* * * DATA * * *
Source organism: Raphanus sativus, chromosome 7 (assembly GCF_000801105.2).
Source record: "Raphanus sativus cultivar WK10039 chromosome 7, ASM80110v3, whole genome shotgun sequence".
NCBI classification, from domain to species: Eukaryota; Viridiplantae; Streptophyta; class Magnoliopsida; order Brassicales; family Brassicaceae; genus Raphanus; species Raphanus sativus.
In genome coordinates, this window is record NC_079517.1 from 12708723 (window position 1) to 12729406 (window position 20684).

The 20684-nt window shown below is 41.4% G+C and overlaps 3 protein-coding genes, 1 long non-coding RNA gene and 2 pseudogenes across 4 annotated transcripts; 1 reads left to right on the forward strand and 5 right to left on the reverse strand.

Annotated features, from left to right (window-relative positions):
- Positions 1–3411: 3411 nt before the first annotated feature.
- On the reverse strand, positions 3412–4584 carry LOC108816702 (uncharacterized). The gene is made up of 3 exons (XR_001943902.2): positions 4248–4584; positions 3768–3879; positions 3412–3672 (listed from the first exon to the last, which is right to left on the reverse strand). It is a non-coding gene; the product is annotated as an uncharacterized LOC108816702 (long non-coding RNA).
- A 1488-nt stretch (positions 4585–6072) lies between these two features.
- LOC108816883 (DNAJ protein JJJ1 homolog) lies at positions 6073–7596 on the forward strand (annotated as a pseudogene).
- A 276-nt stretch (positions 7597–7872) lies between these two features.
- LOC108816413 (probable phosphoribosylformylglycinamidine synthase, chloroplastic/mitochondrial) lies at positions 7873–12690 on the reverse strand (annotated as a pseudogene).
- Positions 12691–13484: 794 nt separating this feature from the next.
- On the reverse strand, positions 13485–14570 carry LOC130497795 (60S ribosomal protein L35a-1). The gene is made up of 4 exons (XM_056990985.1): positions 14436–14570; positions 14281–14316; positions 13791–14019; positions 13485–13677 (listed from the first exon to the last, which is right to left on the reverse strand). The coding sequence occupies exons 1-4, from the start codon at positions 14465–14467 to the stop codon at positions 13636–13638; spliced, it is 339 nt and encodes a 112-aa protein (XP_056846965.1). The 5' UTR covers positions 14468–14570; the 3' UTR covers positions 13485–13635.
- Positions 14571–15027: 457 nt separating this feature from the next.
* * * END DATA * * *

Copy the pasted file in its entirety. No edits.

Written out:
Source organism: Raphanus sativus, chromosome 7 (assembly GCF_000801105.2).
Source record: "Raphanus sativus cultivar WK10039 chromosome 7, ASM80110v3, whole genome shotgun sequence".
NCBI classification, from domain to species: Eukaryota; Viridiplantae; Streptophyta; class Magnoliopsida; order Brassicales; family Brassicaceae; genus Raphanus; species Raphanus sativus.
In genome coordinates, this window is record NC_079517.1 from 12708723 (window position 1) to 12729406 (window position 20684).

The 20684-nt window shown below is 41.4% G+C and overlaps 3 protein-coding genes, 1 long non-coding RNA gene and 2 pseudogenes across 4 annotated transcripts; 1 reads left to right on the forward strand and 5 right to left on the reverse strand.

Annotated features, from left to right (window-relative positions):
- Positions 1–3411: 3411 nt before the first annotated feature.
- On the reverse strand, positions 3412–4584 carry LOC108816702 (uncharacterized). The gene is made up of 3 exons (XR_001943902.2): positions 4248–4584; positions 3768–3879; positions 3412–3672 (listed from the first exon to the last, which is right to left on the reverse strand). It is a non-coding gene; the product is annotated as an uncharacterized LOC108816702 (long non-coding RNA).
- A 1488-nt stretch (positions 4585–6072) lies between these two features.
- LOC108816883 (DNAJ protein JJJ1 homolog) lies at positions 6073–7596 on the forward strand (annotated as a pseudogene).
- A 276-nt stretch (positions 7597–7872) lies between these two features.
- LOC108816413 (probable phosphoribosylformylglycinamidine synthase, chloroplastic/mitochondrial) lies at positions 7873–12690 on the reverse strand (annotated as a pseudogene).
- Positions 12691–13484: 794 nt separating this feature from the next.
- On the reverse strand, positions 13485–14570 carry LOC130497795 (60S ribosomal protein L35a-1). The gene is made up of 4 exons (XM_056990985.1): positions 14436–14570; positions 14281–14316; positions 13791–14019; positions 13485–13677 (listed from the first exon to the last, which is right to left on the reverse strand). The coding sequence occupies exons 1-4, from the start codon at positions 14465–14467 to the stop codon at positions 13636–13638; spliced, it is 339 nt and encodes a 112-aa protein (XP_056846965.1). The 5' UTR covers positions 14468–14570; the 3' UTR covers positions 13485–13635.
- Positions 14571–15027: 457 nt separating this feature from the next.